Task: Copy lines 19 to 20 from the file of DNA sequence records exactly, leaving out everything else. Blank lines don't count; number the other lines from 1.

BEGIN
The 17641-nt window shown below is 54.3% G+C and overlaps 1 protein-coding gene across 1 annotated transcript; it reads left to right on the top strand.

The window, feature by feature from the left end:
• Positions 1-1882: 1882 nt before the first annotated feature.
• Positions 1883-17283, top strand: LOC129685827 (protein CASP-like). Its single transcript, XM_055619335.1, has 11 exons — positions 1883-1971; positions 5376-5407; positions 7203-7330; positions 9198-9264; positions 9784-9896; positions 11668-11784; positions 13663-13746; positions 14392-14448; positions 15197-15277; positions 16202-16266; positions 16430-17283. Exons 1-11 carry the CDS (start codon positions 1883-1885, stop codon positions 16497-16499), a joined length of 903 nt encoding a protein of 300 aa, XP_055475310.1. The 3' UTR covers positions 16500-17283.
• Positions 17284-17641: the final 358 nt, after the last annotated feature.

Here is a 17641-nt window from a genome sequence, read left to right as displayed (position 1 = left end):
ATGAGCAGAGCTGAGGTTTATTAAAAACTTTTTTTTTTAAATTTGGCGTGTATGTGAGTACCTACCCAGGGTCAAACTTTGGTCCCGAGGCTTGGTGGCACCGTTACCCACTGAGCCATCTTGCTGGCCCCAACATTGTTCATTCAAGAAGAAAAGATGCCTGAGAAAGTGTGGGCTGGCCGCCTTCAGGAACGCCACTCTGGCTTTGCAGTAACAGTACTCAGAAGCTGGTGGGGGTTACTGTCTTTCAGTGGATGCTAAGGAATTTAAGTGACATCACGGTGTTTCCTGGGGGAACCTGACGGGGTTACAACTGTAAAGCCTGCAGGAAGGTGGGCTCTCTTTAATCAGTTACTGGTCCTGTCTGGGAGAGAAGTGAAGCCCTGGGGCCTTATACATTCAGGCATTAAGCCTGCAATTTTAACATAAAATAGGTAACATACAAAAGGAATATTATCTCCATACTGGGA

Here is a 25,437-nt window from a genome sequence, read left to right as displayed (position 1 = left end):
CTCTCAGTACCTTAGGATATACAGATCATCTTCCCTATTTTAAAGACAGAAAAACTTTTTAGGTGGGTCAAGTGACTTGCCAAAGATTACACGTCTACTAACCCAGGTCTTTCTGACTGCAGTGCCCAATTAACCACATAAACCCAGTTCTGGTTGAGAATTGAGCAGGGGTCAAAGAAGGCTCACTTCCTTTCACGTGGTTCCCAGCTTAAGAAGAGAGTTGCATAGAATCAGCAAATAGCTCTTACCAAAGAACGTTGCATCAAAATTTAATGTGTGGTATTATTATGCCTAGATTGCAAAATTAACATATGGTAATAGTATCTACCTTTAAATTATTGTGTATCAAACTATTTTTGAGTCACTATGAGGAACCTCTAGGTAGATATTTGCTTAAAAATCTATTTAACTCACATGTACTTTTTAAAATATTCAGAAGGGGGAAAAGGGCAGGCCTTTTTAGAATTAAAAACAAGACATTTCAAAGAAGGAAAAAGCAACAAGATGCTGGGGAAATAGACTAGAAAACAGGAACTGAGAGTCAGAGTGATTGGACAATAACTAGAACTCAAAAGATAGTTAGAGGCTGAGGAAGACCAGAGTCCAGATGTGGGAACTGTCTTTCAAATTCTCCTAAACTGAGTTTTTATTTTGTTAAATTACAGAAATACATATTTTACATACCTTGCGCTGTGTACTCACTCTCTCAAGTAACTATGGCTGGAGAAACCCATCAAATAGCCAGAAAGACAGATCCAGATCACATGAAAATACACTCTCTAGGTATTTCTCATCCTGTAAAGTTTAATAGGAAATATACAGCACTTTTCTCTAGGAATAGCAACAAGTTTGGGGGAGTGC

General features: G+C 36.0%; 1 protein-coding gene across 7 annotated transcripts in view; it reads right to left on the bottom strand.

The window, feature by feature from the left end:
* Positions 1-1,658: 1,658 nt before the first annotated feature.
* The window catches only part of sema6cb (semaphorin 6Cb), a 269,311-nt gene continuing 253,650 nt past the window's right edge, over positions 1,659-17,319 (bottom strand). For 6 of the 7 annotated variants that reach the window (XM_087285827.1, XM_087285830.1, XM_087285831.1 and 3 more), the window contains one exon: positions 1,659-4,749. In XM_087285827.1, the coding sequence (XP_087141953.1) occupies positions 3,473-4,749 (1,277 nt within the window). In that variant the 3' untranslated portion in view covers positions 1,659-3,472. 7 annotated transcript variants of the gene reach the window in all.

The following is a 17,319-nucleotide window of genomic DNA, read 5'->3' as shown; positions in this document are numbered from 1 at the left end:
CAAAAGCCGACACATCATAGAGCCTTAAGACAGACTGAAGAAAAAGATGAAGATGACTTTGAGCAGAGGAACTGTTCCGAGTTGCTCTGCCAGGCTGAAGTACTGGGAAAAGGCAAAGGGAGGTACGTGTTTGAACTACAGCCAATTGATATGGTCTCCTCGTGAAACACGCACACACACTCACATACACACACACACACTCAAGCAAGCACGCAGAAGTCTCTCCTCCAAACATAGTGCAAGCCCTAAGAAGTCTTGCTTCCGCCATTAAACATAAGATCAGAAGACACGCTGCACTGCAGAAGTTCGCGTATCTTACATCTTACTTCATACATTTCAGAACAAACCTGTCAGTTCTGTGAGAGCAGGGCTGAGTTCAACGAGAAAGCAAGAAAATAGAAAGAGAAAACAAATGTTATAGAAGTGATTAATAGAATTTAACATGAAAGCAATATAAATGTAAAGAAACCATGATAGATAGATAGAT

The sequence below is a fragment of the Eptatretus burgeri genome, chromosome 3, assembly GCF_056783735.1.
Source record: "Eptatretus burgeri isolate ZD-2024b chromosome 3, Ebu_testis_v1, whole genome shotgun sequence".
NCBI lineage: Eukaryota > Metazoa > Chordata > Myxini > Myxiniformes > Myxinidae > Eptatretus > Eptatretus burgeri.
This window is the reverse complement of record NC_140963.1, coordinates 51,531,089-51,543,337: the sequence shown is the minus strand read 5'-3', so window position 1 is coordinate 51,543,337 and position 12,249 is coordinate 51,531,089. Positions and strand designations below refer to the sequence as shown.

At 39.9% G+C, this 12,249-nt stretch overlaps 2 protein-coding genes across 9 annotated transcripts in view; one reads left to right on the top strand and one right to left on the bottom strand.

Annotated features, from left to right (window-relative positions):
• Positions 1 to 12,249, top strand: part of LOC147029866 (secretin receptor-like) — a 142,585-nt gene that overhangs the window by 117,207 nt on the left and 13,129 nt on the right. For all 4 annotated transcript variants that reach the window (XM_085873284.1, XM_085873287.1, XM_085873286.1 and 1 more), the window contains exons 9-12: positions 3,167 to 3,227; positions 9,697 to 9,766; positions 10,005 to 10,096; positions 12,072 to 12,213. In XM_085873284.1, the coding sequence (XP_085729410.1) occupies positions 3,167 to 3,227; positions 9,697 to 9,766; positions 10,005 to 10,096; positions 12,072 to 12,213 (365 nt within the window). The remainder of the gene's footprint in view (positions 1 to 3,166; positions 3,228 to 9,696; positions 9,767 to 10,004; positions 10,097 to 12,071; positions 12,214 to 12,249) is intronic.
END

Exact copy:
This window is the reverse complement of record NC_140963.1, coordinates 51,531,089-51,543,337: the sequence shown is the minus strand read 5'-3', so window position 1 is coordinate 51,543,337 and position 12,249 is coordinate 51,531,089. Positions and strand designations below refer to the sequence as shown.

At 39.9% G+C, this 12,249-nt stretch overlaps 2 protein-coding genes across 9 annotated transcripts in view; one reads left to right on the top strand and one right to left on the bottom strand.